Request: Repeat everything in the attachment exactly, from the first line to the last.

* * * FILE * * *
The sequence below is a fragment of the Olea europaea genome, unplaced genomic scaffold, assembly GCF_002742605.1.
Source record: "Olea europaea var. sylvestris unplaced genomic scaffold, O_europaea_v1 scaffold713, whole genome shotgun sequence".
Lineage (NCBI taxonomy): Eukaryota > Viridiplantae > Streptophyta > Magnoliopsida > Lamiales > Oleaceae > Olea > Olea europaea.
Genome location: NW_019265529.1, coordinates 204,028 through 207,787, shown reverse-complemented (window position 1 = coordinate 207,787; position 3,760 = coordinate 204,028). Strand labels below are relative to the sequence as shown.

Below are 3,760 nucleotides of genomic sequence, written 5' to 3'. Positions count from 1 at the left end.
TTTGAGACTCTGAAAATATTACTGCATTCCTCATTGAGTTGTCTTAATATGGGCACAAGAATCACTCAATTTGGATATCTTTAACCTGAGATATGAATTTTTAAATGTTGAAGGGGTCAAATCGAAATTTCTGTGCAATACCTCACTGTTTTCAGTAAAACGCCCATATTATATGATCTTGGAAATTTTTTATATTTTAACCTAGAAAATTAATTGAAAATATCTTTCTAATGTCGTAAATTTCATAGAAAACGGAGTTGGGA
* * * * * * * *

The sequence below is a fragment of the Olea europaea genome, unplaced genomic scaffold, assembly GCF_002742605.1.
Source record: "Olea europaea var. sylvestris unplaced genomic scaffold, O_europaea_v1 scaffold713, whole genome shotgun sequence".
Lineage (NCBI taxonomy): Eukaryota > Viridiplantae > Streptophyta > Magnoliopsida > Lamiales > Oleaceae > Olea > Olea europaea.
Genome location: NW_019265529.1, coordinates 204,028 through 207,787, shown reverse-complemented (window position 1 = coordinate 207,787; position 3,760 = coordinate 204,028). Strand labels below are relative to the sequence as shown.

Below are 3,760 nucleotides of genomic sequence, written 5' to 3'. Positions count from 1 at the left end.
TTTGAGACTCTGAAAATATTACTGCATTCCTCATTGAGTTGTCTTAATATGGGCACAAGAATCACTCAATTTGGATATCTTTAACCTGAGATATGAATTTTTAAATGTTGAAGGGGTCAAATCGAAATTTCTGTGCAATACCTCACTGTTTTCAGTAAAACGCCCATATTATATGATCTTGGAAATTTTTTATATTTTAACCTAGAAAATTAATTGAAAATATCTTTCTAATGTCGTAAATTTCATAGAAAACGGAGTTGGGA